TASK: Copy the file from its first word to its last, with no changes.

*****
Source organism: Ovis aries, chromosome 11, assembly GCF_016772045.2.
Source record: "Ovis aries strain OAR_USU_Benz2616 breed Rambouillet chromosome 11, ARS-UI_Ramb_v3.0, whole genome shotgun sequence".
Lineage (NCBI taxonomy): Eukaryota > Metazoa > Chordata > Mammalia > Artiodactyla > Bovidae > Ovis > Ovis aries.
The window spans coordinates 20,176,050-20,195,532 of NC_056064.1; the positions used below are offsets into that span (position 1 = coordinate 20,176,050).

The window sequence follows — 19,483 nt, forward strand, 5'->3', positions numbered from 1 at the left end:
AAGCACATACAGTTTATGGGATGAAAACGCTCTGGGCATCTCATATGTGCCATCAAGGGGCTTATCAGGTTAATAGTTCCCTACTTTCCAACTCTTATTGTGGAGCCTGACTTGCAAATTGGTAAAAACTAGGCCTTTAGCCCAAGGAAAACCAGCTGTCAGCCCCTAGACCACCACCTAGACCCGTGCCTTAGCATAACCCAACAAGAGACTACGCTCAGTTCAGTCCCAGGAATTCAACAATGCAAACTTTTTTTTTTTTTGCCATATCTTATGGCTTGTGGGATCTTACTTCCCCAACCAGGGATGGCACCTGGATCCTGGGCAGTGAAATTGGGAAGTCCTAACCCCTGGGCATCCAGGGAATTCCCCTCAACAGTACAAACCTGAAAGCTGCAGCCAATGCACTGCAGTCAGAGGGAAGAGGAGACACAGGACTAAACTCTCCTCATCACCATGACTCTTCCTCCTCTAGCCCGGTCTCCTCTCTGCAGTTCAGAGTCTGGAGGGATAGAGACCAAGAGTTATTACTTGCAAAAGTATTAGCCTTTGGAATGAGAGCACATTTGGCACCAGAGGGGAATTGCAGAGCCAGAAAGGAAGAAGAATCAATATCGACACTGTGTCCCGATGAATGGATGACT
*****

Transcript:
Source organism: Ovis aries, chromosome 11, assembly GCF_016772045.2.
Source record: "Ovis aries strain OAR_USU_Benz2616 breed Rambouillet chromosome 11, ARS-UI_Ramb_v3.0, whole genome shotgun sequence".
Lineage (NCBI taxonomy): Eukaryota > Metazoa > Chordata > Mammalia > Artiodactyla > Bovidae > Ovis > Ovis aries.
The window spans coordinates 20,176,050-20,195,532 of NC_056064.1; the positions used below are offsets into that span (position 1 = coordinate 20,176,050).

The window sequence follows — 19,483 nt, forward strand, 5'->3', positions numbered from 1 at the left end:
AAGCACATACAGTTTATGGGATGAAAACGCTCTGGGCATCTCATATGTGCCATCAAGGGGCTTATCAGGTTAATAGTTCCCTACTTTCCAACTCTTATTGTGGAGCCTGACTTGCAAATTGGTAAAAACTAGGCCTTTAGCCCAAGGAAAACCAGCTGTCAGCCCCTAGACCACCACCTAGACCCGTGCCTTAGCATAACCCAACAAGAGACTACGCTCAGTTCAGTCCCAGGAATTCAACAATGCAAACTTTTTTTTTTTTTGCCATATCTTATGGCTTGTGGGATCTTACTTCCCCAACCAGGGATGGCACCTGGATCCTGGGCAGTGAAATTGGGAAGTCCTAACCCCTGGGCATCCAGGGAATTCCCCTCAACAGTACAAACCTGAAAGCTGCAGCCAATGCACTGCAGTCAGAGGGAAGAGGAGACACAGGACTAAACTCTCCTCATCACCATGACTCTTCCTCCTCTAGCCCGGTCTCCTCTCTGCAGTTCAGAGTCTGGAGGGATAGAGACCAAGAGTTATTACTTGCAAAAGTATTAGCCTTTGGAATGAGAGCACATTTGGCACCAGAGGGGAATTGCAGAGCCAGAAAGGAAGAAGAATCAATATCGACACTGTGTCCCGATGAATGGATGACT